City and County of Denver, Colorado

TAX GUIDE

Topic No. 36

FUND RAISING

 

PRIZES, PREMIUMS, & GIFTS

 

Items of tangible personal property purchased by organizations involved in fund raising for use as prizes, premiums, and/or gifts, are subject to sales/use tax on the total purchase price paid. The purchase or use of these items by the fund raising organization is subject to taxation. If the organization is not charged sales tax, use tax would be due on such purchases.

 

BANQUETS

 

Purchases of food, beverages and other supplies from caterers, hotels, and restaurants are normally taxable because the organization holding the event seldom will have a resale license and collect the tax from the people attending the banquet. The tax is collected by the vendor at the rate of 4% on food, beverages, and any mandatory gratuities.

Purchases of food and beverages by charitable and otherwise exempt organizations are subject to the tax if the final recipient reimburses the organization in any way, such as the purchase of a ticket, payment of a registration fee or membership fee, or making an involuntary contribution to attend such event.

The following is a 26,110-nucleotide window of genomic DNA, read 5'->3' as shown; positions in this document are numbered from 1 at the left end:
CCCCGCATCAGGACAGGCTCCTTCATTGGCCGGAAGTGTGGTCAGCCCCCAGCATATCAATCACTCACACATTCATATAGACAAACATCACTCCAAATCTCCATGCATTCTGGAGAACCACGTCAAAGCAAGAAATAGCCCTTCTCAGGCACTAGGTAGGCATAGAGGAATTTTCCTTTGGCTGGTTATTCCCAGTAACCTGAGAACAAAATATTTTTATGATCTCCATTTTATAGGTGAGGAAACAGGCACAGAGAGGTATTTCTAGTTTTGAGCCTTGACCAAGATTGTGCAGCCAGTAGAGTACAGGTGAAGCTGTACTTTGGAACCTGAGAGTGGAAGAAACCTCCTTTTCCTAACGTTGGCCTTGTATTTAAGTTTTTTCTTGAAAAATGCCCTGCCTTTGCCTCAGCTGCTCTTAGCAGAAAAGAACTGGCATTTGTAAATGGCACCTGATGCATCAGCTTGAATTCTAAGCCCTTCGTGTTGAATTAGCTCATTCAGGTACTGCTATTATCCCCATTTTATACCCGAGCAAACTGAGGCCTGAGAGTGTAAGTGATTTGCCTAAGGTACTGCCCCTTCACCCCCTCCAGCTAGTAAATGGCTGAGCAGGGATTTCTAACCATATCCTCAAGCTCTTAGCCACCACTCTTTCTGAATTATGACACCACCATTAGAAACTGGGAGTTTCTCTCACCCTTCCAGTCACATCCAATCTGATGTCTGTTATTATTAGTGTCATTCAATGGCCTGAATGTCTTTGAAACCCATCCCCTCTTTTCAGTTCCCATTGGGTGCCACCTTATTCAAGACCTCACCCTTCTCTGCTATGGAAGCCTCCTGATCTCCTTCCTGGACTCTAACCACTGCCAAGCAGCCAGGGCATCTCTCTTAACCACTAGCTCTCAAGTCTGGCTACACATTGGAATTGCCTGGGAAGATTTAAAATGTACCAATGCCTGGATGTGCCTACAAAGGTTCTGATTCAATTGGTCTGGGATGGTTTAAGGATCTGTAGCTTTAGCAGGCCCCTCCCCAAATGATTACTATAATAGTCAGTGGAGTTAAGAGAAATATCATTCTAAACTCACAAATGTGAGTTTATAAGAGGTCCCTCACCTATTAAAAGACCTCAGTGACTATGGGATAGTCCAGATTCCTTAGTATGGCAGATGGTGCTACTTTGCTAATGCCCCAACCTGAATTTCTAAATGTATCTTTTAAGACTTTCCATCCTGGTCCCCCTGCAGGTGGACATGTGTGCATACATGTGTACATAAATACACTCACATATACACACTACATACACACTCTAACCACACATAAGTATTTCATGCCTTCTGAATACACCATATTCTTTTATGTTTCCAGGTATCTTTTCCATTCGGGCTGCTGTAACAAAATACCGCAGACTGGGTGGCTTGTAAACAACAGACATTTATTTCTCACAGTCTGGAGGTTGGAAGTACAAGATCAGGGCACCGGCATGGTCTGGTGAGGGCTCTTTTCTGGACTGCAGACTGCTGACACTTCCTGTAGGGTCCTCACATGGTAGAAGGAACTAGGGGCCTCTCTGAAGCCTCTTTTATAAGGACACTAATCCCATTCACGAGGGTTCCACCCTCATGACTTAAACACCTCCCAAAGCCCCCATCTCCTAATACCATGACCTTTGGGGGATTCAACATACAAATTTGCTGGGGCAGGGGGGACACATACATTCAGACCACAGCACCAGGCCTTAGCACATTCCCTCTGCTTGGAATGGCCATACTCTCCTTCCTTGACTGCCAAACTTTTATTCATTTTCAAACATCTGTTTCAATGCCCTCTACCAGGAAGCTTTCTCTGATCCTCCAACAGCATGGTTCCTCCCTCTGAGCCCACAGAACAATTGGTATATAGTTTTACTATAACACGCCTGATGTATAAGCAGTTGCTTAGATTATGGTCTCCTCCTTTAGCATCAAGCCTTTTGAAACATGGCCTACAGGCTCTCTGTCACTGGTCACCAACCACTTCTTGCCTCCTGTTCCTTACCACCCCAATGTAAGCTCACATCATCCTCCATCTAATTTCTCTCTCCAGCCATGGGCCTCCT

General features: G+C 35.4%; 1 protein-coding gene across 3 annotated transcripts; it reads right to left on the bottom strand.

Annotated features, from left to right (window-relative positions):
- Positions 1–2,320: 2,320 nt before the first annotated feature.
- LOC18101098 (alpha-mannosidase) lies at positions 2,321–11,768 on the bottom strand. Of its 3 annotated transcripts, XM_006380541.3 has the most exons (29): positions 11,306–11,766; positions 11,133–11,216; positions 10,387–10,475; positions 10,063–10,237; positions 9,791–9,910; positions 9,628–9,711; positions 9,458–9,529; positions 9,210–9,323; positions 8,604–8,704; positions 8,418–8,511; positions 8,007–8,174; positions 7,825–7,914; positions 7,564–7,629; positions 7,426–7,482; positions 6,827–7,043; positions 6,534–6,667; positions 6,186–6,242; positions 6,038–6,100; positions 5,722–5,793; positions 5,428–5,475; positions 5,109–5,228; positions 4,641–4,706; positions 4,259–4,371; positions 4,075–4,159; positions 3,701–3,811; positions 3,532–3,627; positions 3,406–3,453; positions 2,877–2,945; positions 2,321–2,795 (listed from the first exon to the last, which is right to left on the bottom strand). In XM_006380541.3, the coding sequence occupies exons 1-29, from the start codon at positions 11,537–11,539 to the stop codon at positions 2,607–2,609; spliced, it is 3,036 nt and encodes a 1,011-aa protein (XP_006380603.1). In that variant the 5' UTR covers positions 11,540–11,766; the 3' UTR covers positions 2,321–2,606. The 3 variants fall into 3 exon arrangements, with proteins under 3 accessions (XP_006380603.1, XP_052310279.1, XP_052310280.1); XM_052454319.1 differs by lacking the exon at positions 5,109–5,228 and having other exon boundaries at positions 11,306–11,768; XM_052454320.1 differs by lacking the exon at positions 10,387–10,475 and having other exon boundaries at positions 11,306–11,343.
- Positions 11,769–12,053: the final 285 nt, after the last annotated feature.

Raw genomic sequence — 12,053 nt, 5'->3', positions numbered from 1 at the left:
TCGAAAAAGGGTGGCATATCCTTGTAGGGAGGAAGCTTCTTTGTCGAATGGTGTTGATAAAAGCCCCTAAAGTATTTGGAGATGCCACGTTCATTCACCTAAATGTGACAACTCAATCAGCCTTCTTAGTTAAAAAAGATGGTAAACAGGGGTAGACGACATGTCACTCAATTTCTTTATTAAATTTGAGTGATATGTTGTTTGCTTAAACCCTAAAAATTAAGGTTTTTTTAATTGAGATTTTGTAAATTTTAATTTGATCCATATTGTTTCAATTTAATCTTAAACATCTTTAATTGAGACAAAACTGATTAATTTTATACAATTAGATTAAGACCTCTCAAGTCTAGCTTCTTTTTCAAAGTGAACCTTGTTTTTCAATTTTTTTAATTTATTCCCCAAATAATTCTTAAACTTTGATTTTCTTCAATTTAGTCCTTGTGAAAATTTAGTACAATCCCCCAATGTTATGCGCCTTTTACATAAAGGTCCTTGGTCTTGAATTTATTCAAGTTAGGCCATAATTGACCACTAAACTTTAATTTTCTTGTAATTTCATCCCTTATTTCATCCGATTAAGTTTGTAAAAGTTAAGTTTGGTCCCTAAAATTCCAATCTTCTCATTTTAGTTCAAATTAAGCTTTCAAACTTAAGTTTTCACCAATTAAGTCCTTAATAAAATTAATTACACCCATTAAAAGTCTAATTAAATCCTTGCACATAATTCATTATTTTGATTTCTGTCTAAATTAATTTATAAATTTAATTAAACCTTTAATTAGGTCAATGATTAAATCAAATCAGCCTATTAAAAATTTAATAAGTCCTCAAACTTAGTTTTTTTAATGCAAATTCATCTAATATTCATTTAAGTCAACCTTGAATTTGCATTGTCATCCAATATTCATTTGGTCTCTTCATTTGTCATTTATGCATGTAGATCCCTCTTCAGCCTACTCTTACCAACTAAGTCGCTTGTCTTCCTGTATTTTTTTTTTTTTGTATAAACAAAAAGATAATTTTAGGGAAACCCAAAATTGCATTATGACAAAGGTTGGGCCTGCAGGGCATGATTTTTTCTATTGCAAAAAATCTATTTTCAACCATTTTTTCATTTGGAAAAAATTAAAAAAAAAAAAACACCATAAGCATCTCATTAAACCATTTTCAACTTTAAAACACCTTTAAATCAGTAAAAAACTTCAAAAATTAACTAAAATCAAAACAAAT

SALES

 

An exempt organization which makes retail sales of tangible personal property for fund raising purposes is required to be licensed to collect sales tax on the sales price of the tangible personal property.

 

AUCTIONS

 

Organizations holding fund raising auctions in which tangible personal property is sold to the highest bidder are required to collect sales tax on the sales amount.

 

EXAMPLES

 

1.     Good Charity organizes a fund raiser for the purpose of helping children. As a way to increase participation in the fund raiser, Good Charity sells raffle tickets for door prizes. Sales/use tax is due from Good Charity on the purchase price it paid for each door prize.

 

2.     Great Charity has recently arranged to hold a catered fund raising dinner at a local auditorium. The public may attend this fund raiser by paying $40 per plate. The caterer will charge Great Charity $25 per plate. If licensed to collect Denver sales tax, the caterer would collect sales tax on its sales to Great Charity ($25 x # of meals). If sales tax is not collected by the caterer, use tax must be remitted by Great Charity on the purchase of catered food and beverage ($25 x # of meals).

 

 

 

RELATED TAX GUIDE TOPIC

Charitable, Religious, and Governmental Exemption

 

 

 

* DRMC Section 53-24(9). Definitions.

* DRMC Section 53-25(1),(5). Imposition of tax.

* DRMC Section 53-95(10). Definitions.

* DRMC Section 53-96(1). Imposition of tax.

* CRS 39-26-114.1(a)II. Exemptions.

* State of Colorado Sales and Use Tax Special Regulation - Gifts, Premiums, and Prizes.

 

 

 

THE ABOVE INFORMATION IS A SUMMARY IN LAYMAN'S TERMS OF THE RELEVANT DENVER TAX LAW FOR THIS INDUSTRY OR BUSINESS SEGMENT. IT IS NOT INTENDED FOR LEGAL PURPOSES TO BE SUBSTITUTED FOR THE FULL TEXT OF THE DRMC AND APPLICABLE RULES AND REGULATIONS.

 

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